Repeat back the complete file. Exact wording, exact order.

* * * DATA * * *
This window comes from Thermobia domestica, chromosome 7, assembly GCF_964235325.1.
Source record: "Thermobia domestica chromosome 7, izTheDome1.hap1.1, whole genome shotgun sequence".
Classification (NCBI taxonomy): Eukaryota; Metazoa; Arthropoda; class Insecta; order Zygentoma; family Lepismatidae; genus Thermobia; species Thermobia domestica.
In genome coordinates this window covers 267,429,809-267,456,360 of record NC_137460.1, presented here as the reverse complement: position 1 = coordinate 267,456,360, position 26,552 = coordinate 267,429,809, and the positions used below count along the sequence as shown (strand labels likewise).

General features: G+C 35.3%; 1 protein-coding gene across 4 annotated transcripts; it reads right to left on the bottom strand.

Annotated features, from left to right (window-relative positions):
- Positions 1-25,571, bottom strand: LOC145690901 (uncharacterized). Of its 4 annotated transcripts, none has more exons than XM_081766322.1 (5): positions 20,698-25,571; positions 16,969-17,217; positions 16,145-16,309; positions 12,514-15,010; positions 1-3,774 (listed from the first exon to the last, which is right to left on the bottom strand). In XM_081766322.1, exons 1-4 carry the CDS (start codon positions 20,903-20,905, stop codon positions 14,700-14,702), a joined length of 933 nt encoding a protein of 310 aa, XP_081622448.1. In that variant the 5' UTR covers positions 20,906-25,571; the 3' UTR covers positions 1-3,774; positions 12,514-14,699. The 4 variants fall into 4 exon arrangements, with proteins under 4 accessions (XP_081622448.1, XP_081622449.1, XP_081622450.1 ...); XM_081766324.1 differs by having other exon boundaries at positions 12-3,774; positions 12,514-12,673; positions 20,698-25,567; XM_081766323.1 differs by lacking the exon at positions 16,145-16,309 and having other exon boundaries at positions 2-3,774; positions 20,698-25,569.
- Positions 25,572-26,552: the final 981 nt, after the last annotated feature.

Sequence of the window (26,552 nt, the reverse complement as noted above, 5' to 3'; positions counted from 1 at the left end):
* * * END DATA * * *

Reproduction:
This window comes from Thermobia domestica, chromosome 7, assembly GCF_964235325.1.
Source record: "Thermobia domestica chromosome 7, izTheDome1.hap1.1, whole genome shotgun sequence".
Classification (NCBI taxonomy): Eukaryota; Metazoa; Arthropoda; class Insecta; order Zygentoma; family Lepismatidae; genus Thermobia; species Thermobia domestica.
In genome coordinates this window covers 267,429,809-267,456,360 of record NC_137460.1, presented here as the reverse complement: position 1 = coordinate 267,456,360, position 26,552 = coordinate 267,429,809, and the positions used below count along the sequence as shown (strand labels likewise).

General features: G+C 35.3%; 1 protein-coding gene across 4 annotated transcripts; it reads right to left on the bottom strand.

Annotated features, from left to right (window-relative positions):
- Positions 1-25,571, bottom strand: LOC145690901 (uncharacterized). Of its 4 annotated transcripts, none has more exons than XM_081766322.1 (5): positions 20,698-25,571; positions 16,969-17,217; positions 16,145-16,309; positions 12,514-15,010; positions 1-3,774 (listed from the first exon to the last, which is right to left on the bottom strand). In XM_081766322.1, exons 1-4 carry the CDS (start codon positions 20,903-20,905, stop codon positions 14,700-14,702), a joined length of 933 nt encoding a protein of 310 aa, XP_081622448.1. In that variant the 5' UTR covers positions 20,906-25,571; the 3' UTR covers positions 1-3,774; positions 12,514-14,699. The 4 variants fall into 4 exon arrangements, with proteins under 4 accessions (XP_081622448.1, XP_081622449.1, XP_081622450.1 ...); XM_081766324.1 differs by having other exon boundaries at positions 12-3,774; positions 12,514-12,673; positions 20,698-25,567; XM_081766323.1 differs by lacking the exon at positions 16,145-16,309 and having other exon boundaries at positions 2-3,774; positions 20,698-25,569.
- Positions 25,572-26,552: the final 981 nt, after the last annotated feature.

Sequence of the window (26,552 nt, the reverse complement as noted above, 5' to 3'; positions counted from 1 at the left end):